Collecting Delaware Books

Three Centuries Under Four Flags

Published February 1996

One of the "standard" Delaware books that can be found in most collections is Anna T. Lincoln's Wilmington, Delaware, Three Centuries Under Four Flags, 1609 - 1937. It was published in 1937 by the Tuttle Publishing Company, Inc., of Rutland, Vermont.

Lincoln was a public school educator and Curator of the Historical Society of Delaware. In her preface to the 411-page book, she says there was talk of a massive history of Wilmington as early as 1900. Charles B. Lore, president of the historical society and state chief justice, pointed out that Elizabeth Montgomery's Reminiscences of Wilmington (1851, 1872) was out of date. Some research was begun but was interrupted by World War One.

In 1928, the public schools tried to stage a pageant about city history. It became obvious that information was scarce and inaccessible. Lincoln began to compile the city history, completing it in 1937.

The book is often thought of as a high school text. The author, however, stated it was aimed at "boys and girls, business men and women … ." Though not contrived on strictly academic standards, it is certainly the one starting place for anyone interested in the history of Delawares largest city.

The history begins with the Lenni-Lenape and follows them until their western migration. The Swedish, Dutch, and English regimes and the Revolutionary War period are detailed, but much of the information is available in other histories.

Lincoln's real contributions begin with Chapter 12, which begins a series of topical sections, the first being the history of the public library.

One fascinating chapter describes early inns and taverns with names like "Bird-in-Hand," "Buck," "Sharp's Hotel," "Lafayette," "Sign of the Ship," "Fountain Inn," "Indian King," and "Queen of Otaheite." They all provided accommodations for both people and their horses. One was a stage stop for distant places such as Philadelphia, Dover, and Chestertown.

One of the earliest problems faced by Wilmington was finding safe drinking water. Numerous public and private enterprises attempted to replace polluted wells. In 1815, the city government began a controversial effort to bring Brandywine River water into town. Pumps driven by a water wheel sent water to a reservoir at Tenth and Shipley, about where the lobby of the Playhouse is now. The project was a success, but mill owners along the river worried about the diversion of water.

Much of the information for the period before the Civil War is drawn from old newspapers. Some is drawn from histories by Elizabeth Montgomery and Benjamin Ferris. Another source was the city directory of 1814, which Lincoln says was the first.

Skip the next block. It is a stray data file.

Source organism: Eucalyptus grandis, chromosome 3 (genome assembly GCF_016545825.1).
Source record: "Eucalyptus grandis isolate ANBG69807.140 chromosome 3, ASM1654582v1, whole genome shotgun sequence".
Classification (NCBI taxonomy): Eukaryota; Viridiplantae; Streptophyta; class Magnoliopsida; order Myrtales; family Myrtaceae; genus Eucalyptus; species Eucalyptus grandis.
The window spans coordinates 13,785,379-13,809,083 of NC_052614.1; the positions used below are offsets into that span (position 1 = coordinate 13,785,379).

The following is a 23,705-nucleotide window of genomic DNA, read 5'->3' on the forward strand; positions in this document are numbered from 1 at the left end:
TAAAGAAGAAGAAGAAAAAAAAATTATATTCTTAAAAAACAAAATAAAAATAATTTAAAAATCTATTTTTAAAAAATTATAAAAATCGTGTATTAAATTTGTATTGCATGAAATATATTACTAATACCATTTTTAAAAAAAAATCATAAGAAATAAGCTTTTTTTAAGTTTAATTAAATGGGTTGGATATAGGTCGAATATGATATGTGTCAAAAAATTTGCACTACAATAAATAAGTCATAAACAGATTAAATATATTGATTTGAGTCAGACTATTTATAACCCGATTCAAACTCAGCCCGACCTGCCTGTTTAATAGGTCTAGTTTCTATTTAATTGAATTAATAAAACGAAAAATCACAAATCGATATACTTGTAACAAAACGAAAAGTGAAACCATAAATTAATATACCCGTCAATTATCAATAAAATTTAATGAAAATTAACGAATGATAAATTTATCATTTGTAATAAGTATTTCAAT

There are several useful chapters on the Civil War and its impact on Wilmington citizens and politics. The city was strongly pro-Union in a state with decidedly mixed feelings. There seems to have been some panic early in the war engendered by the burning of railroad bridges in Maryland and firing on Union troops in Baltimore. The Wilmington city government appropriated $8,000 for 400 "stands of arms" to equip a militia to defend against invasion or riot. Lincoln provides details of Delaware units in the Civil War.

Local industry is an important part of the book, for Wilmington was an industrial city. Shipbuilding and flour milling get the most space, but there are interesting descriptions of the morocco leather tanning, the Gilpin paper mill, spinning and weaving, and railroad car manufacture.

One chapter covers parks, fountains, statues, and other memorial structures. Many of these no longer exist.

Lincoln offers several chapters on education and the press, which she groups together saying, "If there were no public schools for the education of the masses in the early days, the printers were active in their efforts to instruct and inform the people, … ."

The chapter on private schools includes a lengthy description of Wesleyan Female Collegiate Institute. As many as 250 students were enrolled. A magazine, The Female Student and Young Ladies Advocate, was published. Only a few copies survive.

Anna T. Lincoln's history of Wilmington would benefit from a more complete index. It can be faulted for minor errors. But it is still an excellent history and good reading. Copies are getting scarcer, especially nice copies. They generally sell for under $60, even in very good condition with the dust jacket.

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